No-Bullshit Career Talk With... A Buzzfeed Editor
Kristin Harris is Celebrity Editor and Head of Talent Relations NY at Buzzfeed, where she’s interviewed the likes of Ryan Gosling, Robert De Niro and Kate Winslet and generated over 6 million page views per month (!!!). We met while interning at Vogue and she’s been impressing me ever since with her tenacity, drive and lust for life. Here we discuss career mistakes, why happiness is a concept, how she learnt to stand up for herself and much, much more.
If you could be mentored by one person, dead or alive, who would it be?
There are too many to name, but if I had to choose one, I'd say Barbara Walters. Watching her interviews and the way she gets people to open up and be vulnerable has always been incredibly fascinating to me. There's truly no one else that can do what she does, and it would be incredible to learn more about her journey and process.
What does ‘happiness’ look like to you?
I believe that happiness is a state of mind, and not exactly some final peak or destination we can reach and cross off of our list. It's constant work, and a deliberate choice you make to choose happiness above all else. So for me, perfect happiness is letting go of anxiety, letting go of the pressures we put on ourselves and the constant judgements and comparisons. It's appreciating life for what it is in that very moment, no matter how imperfect things might seem. It's looking around and realizing that you're not going to get to some Happiness Finish Line and finally lose all of your worries — every single little moment we're living counts and matters. And at the end of the day, there's always something to be grateful for.
What is your ultimate motivation song?
Usually anything by the fearless queen Beyoncé gets me going, but lately I've been obsessed with "Masterpiece" by Jessie J. It's a total kickass/empowerment track about working on your dreams and having failures along the way, but not giving up until you've reached that goal. "I'm not gonna stop, I like the view from the top," is one of my favorite lyrics of all time.
What drives you?
Ever since I was little I've had some instinctual fire within me that drove me to follow my dreams. I think a lot of it has to do with me proving to myself that I can do it — that I have the power within me to realize my dreams and make them happen. Knowing that there's a world of infinite possibilities out there, and that you can truly do whatever it is in this world that makes your heart happy, THAT'S what drives me. Life is full of countless opportunities, you just have to be ready to grab them.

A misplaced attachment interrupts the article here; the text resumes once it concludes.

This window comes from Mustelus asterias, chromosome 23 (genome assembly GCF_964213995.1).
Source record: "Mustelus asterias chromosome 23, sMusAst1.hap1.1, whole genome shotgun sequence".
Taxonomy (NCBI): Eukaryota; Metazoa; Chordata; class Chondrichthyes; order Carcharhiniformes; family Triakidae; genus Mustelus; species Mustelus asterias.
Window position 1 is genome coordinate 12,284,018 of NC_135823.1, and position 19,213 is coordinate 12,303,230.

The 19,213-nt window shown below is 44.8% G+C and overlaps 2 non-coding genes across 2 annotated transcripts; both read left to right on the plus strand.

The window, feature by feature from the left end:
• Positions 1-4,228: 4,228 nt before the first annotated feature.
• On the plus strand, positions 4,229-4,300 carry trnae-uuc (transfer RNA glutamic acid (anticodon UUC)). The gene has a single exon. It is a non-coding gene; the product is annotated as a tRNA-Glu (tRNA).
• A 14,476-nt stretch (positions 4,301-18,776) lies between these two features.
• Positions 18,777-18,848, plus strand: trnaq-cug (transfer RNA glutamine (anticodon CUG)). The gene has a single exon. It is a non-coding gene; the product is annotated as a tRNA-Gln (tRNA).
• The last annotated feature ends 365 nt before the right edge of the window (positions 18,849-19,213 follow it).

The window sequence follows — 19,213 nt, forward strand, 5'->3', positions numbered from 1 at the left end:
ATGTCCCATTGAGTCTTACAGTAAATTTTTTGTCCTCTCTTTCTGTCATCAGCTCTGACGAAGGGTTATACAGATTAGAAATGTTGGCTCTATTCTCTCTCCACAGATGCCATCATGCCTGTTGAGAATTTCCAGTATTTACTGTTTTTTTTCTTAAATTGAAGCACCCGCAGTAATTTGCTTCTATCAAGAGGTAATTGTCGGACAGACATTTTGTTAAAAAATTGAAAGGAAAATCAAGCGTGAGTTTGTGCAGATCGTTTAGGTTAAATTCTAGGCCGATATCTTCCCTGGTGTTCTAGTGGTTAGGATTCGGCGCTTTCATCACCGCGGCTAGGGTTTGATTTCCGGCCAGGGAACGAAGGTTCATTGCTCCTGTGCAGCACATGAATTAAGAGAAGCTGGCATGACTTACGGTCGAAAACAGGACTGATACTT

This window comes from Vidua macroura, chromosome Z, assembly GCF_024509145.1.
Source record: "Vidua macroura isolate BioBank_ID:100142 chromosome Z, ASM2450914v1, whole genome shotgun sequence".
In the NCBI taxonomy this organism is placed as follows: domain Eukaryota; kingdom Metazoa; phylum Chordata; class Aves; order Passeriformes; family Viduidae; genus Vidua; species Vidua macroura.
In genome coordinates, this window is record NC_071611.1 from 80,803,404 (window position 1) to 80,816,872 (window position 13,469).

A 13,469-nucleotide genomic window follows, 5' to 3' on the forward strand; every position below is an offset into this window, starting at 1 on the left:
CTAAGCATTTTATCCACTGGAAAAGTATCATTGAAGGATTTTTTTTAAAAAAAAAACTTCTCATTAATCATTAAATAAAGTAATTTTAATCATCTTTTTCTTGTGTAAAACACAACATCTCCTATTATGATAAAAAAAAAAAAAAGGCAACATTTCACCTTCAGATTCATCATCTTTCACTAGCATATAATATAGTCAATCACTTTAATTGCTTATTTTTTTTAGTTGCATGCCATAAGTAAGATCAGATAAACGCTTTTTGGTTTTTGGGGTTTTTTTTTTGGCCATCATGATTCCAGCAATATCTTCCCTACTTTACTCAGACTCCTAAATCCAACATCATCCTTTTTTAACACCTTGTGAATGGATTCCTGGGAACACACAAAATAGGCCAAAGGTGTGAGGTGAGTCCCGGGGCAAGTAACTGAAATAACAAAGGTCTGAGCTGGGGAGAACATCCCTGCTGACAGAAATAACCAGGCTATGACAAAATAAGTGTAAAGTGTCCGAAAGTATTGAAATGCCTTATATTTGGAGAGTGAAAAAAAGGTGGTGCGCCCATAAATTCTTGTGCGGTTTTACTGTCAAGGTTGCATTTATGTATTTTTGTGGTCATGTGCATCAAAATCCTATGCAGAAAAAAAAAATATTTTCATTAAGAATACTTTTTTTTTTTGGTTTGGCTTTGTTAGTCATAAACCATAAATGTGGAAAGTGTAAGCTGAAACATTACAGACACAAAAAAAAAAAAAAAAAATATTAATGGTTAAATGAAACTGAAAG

Biggest career mistake to date?
There are countless small mistakes you're going to make in your career no matter how hard you work, but I can't quite say I've ever had a major disastrous moment that sticks out. Probably my biggest regret, however, is not knowing when to stand up for myself when I knew things were too overwhelming for me to handle. Early in my career I was in a position where I essentially had to take on three different jobs, and it got to a point where the amount of work was so out of control that no matter how hard I worked, it was impossible to stay on top of it. Being a perfectionist, I didn't want to admit that it was too much, and I kept going trying to manage it all myself. But it got to a point where things were falling through the cracks, and I realized later that speaking up and admitting that something is too much isn't being weak, it's being smart.
Who are some of your favourite writers?
No one moves me as much as Cheryl Strayed does. I'm also a huge fan of Heather Havrilesky who writes the "Ask Polly" column for NY Mag's The Cut — reading her words feels like a much-needed therapy session.
And last but not least, what's the one piece of work-related advice that changed your life?
My very first editorial internship was with the incredible Eva Chen at Teen Vogue, and I remember on my last day I sat down with her to talk about her path to her career and advice on how to make my dreams a reality. Rather than just a string of words of wisdom, it was her story and her path and her taking a chance on me that truly changed my life. She gave me the opportunity to intern at Teen Vogue which really solidified the fact that this was my dream job, and learning about her unexpected path — going to med school to become a doctor and realizing that her passion was in magazines, and giving all of that up to follow that dream — really made me realize that you don't need some special path, or fancy friends, or some predestined plan to make it all work.
It really comes down to following your heart, and doing whatever it takes (no matter how difficult) to make that dream come true. I was some random girl from a small town in Florida that had no connections and no experience, and in that moment she gave me the confidence to believe in myself and my journey, and I don't think I'd be where I am right now without that first step.